Vic Johnson doesn’t remember much about the night his life changed forever. He was at a social function for work when he stepped out onto a deck to have a cigarette. Days later, he woke up from a medically induced coma. He learned he had fallen more than five metres and had fractured his skull in three places.
That was three years ago. Today, the 29-year-old Vancouver resident is still coming to terms with his injury.
“It’s really tough to get back on the road again,” Johnson says in a phone interview with the Georgia Straight. “I’ve had a lot of depression.”¦I wish I could go back and change things, but I can’t go back. I just have to deal with what I have and just move forward.”
The former office manager has made progress: for one, he just started taking a college accounting class.
“I’m trying to get back into things, trying to fit into society,” he says. “It’s really hard. I can only take one class because it builds up in my head. I have trouble concentrating.”
Another effect of Johnson’s brain injury was social isolation. After the accident, he retreated to his parents’ home, never getting out and rarely speaking to anyone.
Then he started going to the Lower Mainland Brain Injury Association’s drop-in centre in New Westminster. It had a pool table. One of Johnson’s favourite things to do in his early 20s was play billiards. At the drop-in centre, he started playing, at first listening to music on his headphones so he wouldn’t have to talk to anyone. Slowly, he began to see that he was among friends.
“I started to meet people,” Johnson says. “I learned that everyone has problems and everyone’s injury is different. It helped me to see that in some ways I was very lucky—a lot of people are a lot worse off than I am. My nature is to want to help other people.”¦I could do that by playing pool and talking to them.”
The LMBIA’s drop-in centre, in operation for six years, shut down late last year as a result of a lack of funds. According to the association, the Vancouver Coastal Health Authority withdrew core funding in 2007, saying LMBIA should be funded by the Fraser Health Authority. The association applied there for money but says “its efforts were unsuccessful”. The association—which also provides support groups and educational workshops, among other services—is trying to find a way to resurrect the drop-in centre.
“It was a place of support,” says Gabrielle Martin, the LMBIA’s executive director. “It was a place to learn skills and was an opportunity to socialize. It was a home away from home.
“A brain injury is a very isolating injury,” she adds. “It’s an invisible injury.”¦A person’s personality can change, their behaviour can change, and depression can set in. They might be withdrawn or quiet, or their concentration level isn’t there.”
According to the LMBIA, acquired brain injuries can result from lack of oxygen, stroke, brain tumours, exposure to chemicals or drugs, or infections like meningitis. They can also occur because of traumatic incidents like car accidents, work accidents, falls, assaults, or sports injuries.
The effects of acquired brain injuries can vary from mild to severe. People can experience cognitive impairment (trouble with memory, judgment, decision-making, and communication); physical problems (visual deficits, dizziness, sensitivity to sound or light, trouble with coordination or balance); or affective changes, such as irritability, anger, and mood swings.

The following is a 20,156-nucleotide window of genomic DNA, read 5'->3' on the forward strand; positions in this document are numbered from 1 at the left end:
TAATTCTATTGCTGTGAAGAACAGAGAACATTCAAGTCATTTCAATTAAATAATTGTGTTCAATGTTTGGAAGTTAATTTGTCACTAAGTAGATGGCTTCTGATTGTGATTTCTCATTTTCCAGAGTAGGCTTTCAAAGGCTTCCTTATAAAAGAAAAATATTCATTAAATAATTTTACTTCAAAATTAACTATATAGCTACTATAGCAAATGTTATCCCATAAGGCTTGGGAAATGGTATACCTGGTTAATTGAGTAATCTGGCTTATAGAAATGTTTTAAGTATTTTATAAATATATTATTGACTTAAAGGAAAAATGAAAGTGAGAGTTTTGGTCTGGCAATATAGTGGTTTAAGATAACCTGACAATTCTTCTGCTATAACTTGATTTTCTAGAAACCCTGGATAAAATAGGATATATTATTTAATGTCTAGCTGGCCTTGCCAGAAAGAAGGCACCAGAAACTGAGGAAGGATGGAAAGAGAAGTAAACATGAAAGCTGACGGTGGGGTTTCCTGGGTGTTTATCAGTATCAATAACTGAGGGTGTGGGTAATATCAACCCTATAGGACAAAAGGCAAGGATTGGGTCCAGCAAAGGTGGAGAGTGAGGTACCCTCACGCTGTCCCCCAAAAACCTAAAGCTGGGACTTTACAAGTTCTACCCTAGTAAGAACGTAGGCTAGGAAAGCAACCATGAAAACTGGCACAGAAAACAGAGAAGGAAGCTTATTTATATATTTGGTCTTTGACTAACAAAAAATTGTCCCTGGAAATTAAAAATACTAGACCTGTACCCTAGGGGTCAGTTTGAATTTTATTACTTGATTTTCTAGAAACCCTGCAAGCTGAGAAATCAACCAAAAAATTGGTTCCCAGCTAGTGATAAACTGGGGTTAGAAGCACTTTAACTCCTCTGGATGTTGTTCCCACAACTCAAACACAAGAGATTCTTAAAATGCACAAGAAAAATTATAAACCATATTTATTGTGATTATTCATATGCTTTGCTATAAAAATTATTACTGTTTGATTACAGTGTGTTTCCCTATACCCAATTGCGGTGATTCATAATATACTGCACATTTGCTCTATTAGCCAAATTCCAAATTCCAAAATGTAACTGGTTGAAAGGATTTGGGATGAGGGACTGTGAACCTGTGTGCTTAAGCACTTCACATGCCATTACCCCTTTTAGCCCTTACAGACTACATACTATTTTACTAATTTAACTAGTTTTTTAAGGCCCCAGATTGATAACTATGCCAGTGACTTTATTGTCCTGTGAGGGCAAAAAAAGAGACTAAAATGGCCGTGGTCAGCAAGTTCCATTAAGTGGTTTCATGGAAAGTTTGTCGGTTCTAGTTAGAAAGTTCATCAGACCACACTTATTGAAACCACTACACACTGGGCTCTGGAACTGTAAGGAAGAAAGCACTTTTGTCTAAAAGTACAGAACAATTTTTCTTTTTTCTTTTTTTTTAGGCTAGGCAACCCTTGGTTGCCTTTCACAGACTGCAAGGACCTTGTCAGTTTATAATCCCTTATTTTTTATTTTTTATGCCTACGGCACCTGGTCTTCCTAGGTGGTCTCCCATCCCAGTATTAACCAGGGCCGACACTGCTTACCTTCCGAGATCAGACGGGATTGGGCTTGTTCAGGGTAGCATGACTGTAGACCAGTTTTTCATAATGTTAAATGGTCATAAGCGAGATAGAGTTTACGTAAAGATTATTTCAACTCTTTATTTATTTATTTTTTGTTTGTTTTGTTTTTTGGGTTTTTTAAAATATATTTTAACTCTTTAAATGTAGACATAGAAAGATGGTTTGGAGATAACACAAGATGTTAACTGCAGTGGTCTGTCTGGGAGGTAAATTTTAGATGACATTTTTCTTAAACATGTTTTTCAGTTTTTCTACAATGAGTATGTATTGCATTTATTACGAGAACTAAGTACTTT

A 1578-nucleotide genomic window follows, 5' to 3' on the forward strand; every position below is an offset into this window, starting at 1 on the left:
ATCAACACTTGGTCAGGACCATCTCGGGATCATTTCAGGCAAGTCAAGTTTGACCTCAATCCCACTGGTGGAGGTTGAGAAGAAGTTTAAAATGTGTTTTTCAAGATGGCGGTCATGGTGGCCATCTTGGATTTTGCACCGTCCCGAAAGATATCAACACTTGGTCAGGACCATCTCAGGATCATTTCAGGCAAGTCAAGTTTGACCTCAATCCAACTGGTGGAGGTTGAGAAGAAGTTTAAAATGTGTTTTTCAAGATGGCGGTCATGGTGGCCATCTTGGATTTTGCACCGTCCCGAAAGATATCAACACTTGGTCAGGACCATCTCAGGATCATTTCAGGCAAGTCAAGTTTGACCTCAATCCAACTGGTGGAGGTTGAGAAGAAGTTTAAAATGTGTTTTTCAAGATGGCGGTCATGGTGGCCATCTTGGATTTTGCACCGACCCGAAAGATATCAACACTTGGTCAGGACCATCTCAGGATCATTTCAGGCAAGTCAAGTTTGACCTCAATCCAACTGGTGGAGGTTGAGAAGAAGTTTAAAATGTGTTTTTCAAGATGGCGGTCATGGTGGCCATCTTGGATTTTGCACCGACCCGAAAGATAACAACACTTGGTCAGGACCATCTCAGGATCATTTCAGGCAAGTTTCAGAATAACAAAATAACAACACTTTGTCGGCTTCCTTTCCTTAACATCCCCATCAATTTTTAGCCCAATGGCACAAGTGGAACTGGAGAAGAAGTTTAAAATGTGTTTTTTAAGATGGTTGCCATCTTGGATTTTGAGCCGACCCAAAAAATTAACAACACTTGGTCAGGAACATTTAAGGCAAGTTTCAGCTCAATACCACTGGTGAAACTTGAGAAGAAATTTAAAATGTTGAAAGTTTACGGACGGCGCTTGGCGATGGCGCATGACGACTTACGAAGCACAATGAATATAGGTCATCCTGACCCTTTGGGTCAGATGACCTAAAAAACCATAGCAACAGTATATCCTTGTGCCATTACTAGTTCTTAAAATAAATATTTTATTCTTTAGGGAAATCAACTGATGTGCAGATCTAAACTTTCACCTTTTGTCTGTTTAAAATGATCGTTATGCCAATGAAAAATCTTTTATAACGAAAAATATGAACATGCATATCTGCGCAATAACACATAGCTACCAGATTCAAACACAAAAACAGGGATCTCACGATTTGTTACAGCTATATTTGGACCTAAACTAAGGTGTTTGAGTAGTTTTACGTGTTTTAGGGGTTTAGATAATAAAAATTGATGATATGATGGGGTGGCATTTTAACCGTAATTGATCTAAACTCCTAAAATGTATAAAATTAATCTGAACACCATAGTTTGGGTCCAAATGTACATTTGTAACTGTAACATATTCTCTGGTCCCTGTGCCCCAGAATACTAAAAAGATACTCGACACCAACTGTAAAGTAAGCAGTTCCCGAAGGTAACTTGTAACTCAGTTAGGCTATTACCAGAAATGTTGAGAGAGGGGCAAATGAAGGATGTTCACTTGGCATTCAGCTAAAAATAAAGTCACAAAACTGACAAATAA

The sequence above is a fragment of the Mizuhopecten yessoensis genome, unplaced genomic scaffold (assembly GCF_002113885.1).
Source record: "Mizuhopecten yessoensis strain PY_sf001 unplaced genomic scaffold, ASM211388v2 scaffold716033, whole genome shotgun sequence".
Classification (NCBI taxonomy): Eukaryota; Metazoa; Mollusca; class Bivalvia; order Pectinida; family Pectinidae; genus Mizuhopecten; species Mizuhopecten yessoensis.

Treatment varies, depending on the injury, but it usually incorporates cognitive, behavioural, vocational, educational, and recreational aspects. According to the Brain Injury Association of Canada, some provinces have a “continuum of services” through which patients receive care at a hospital, at a rehabilitation centre, at home, and then via community programs. Family members and friends take on a huge role providing support and assistance, which in some cases is required 24 hours a day.
About 14,000 British Columbians acquire new brain injuries each year, according to the B.C. Brain Injury Association. Such injuries are the leading cause of death and disability among children.
Ways of preventing brain injuries are all too often overlooked, the LMBIA’s Martin says.
“There’s a large population that’s exposed to athletic causes of brain injury: wrestling, soccer, hockey, anything where there are hits to the head. If it’s repeated, it can do significant long-term damage.
“Kids are doing more extreme sports: skateboarding, skiing with jumps, BMX biking,” she adds. “Prevention and safety need to be far more reinforced.”
Several organizations have suggestions on how to reduce the likelihood of acquired brain injury.
SMARTRISK, a national nonprofit group, has tips on safe winter driving. These include installing four matching winter tires and watching for black ice, particularly on shaded areas of roads, bridges, and overpasses when the temperature is between –4 ° C and 4 ° C.
The Brain Injury Association of Canada is pushing for the passage of Bill C-412, which would prohibit the sale of winter sports helmets in Canada that don’t meet the latest Canadian Standards Association criteria.
The American College of Emergency Physicians recently released guidelines for staying safe during the winter. Among its suggestions: wear a helmet snowboarding, skiing, or snowmobiling, and make sure kids under 12 wear a helmet for those activities, as well as for skating and tubing. Never go sledding or tubing headfirst. And make sure your sporting equipment fits properly.
Meanwhile, Johnson is hoping the LMBIA’s drop-in centre will soon find a new home—and new funds—so that he can reconnect with his friends and shoot a little pool.
“With the centre closing,” he says, “it’s kind of like the family’s been broken up.”